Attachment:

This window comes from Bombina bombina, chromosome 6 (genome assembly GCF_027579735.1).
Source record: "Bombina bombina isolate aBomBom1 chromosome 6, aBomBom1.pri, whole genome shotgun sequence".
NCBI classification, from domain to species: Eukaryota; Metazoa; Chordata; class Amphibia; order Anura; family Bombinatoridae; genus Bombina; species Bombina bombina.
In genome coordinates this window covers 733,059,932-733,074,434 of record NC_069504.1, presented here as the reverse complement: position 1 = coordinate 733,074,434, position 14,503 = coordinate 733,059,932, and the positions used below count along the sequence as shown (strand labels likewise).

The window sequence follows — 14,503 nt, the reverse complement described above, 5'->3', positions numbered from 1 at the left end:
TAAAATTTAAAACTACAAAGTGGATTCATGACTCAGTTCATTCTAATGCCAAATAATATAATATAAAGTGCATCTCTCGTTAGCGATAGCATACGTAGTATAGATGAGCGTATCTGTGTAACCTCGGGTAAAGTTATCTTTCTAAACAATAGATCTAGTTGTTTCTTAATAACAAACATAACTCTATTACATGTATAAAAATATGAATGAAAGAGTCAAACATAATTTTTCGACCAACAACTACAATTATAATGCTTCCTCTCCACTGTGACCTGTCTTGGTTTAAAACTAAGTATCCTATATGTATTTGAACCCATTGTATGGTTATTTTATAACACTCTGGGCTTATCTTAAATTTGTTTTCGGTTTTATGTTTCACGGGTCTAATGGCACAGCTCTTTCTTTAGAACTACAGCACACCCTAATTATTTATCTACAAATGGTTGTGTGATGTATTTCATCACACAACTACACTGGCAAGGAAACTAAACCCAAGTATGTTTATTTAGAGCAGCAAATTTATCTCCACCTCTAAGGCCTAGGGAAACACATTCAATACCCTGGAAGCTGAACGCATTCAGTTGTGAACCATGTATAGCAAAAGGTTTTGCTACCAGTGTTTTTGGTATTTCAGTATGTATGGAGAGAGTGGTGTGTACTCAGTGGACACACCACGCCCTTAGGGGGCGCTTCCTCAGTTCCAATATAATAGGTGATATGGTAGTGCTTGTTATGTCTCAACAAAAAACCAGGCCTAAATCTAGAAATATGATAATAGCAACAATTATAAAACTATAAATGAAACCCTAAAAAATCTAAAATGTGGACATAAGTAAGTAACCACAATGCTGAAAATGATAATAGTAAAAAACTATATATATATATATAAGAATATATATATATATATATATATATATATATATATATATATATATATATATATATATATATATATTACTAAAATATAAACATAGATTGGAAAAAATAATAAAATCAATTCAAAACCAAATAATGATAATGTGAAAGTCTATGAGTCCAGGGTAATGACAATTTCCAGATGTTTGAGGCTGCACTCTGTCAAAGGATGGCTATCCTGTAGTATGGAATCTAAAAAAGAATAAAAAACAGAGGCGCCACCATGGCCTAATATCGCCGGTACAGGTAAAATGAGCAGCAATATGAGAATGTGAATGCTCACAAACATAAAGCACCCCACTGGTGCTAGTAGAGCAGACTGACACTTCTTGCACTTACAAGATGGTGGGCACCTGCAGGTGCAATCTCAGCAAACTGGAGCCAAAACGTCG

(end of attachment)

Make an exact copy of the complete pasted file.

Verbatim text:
This window comes from Bombina bombina, chromosome 6 (genome assembly GCF_027579735.1).
Source record: "Bombina bombina isolate aBomBom1 chromosome 6, aBomBom1.pri, whole genome shotgun sequence".
NCBI classification, from domain to species: Eukaryota; Metazoa; Chordata; class Amphibia; order Anura; family Bombinatoridae; genus Bombina; species Bombina bombina.
In genome coordinates this window covers 733,059,932-733,074,434 of record NC_069504.1, presented here as the reverse complement: position 1 = coordinate 733,074,434, position 14,503 = coordinate 733,059,932, and the positions used below count along the sequence as shown (strand labels likewise).

The window sequence follows — 14,503 nt, the reverse complement described above, 5'->3', positions numbered from 1 at the left end:
TAAAATTTAAAACTACAAAGTGGATTCATGACTCAGTTCATTCTAATGCCAAATAATATAATATAAAGTGCATCTCTCGTTAGCGATAGCATACGTAGTATAGATGAGCGTATCTGTGTAACCTCGGGTAAAGTTATCTTTCTAAACAATAGATCTAGTTGTTTCTTAATAACAAACATAACTCTATTACATGTATAAAAATATGAATGAAAGAGTCAAACATAATTTTTCGACCAACAACTACAATTATAATGCTTCCTCTCCACTGTGACCTGTCTTGGTTTAAAACTAAGTATCCTATATGTATTTGAACCCATTGTATGGTTATTTTATAACACTCTGGGCTTATCTTAAATTTGTTTTCGGTTTTATGTTTCACGGGTCTAATGGCACAGCTCTTTCTTTAGAACTACAGCACACCCTAATTATTTATCTACAAATGGTTGTGTGATGTATTTCATCACACAACTACACTGGCAAGGAAACTAAACCCAAGTATGTTTATTTAGAGCAGCAAATTTATCTCCACCTCTAAGGCCTAGGGAAACACATTCAATACCCTGGAAGCTGAACGCATTCAGTTGTGAACCATGTATAGCAAAAGGTTTTGCTACCAGTGTTTTTGGTATTTCAGTATGTATGGAGAGAGTGGTGTGTACTCAGTGGACACACCACGCCCTTAGGGGGCGCTTCCTCAGTTCCAATATAATAGGTGATATGGTAGTGCTTGTTATGTCTCAACAAAAAACCAGGCCTAAATCTAGAAATATGATAATAGCAACAATTATAAAACTATAAATGAAACCCTAAAAAATCTAAAATGTGGACATAAGTAAGTAACCACAATGCTGAAAATGATAATAGTAAAAAACTATATATATATATATAAGAATATATATATATATATATATATATATATATATATATATATATATATATATATATATATATATATTACTAAAATATAAACATAGATTGGAAAAAATAATAAAATCAATTCAAAACCAAATAATGATAATGTGAAAGTCTATGAGTCCAGGGTAATGACAATTTCCAGATGTTTGAGGCTGCACTCTGTCAAAGGATGGCTATCCTGTAGTATGGAATCTAAAAAAGAATAAAAAACAGAGGCGCCACCATGGCCTAATATCGCCGGTACAGGTAAAATGAGCAGCAATATGAGAATGTGAATGCTCACAAACATAAAGCACCCCACTGGTGCTAGTAGAGCAGACTGACACTTCTTGCACTTACAAGATGGTGGGCACCTGCAGGTGCAATCTCAGCAAACTGGAGCCAAAACGTCG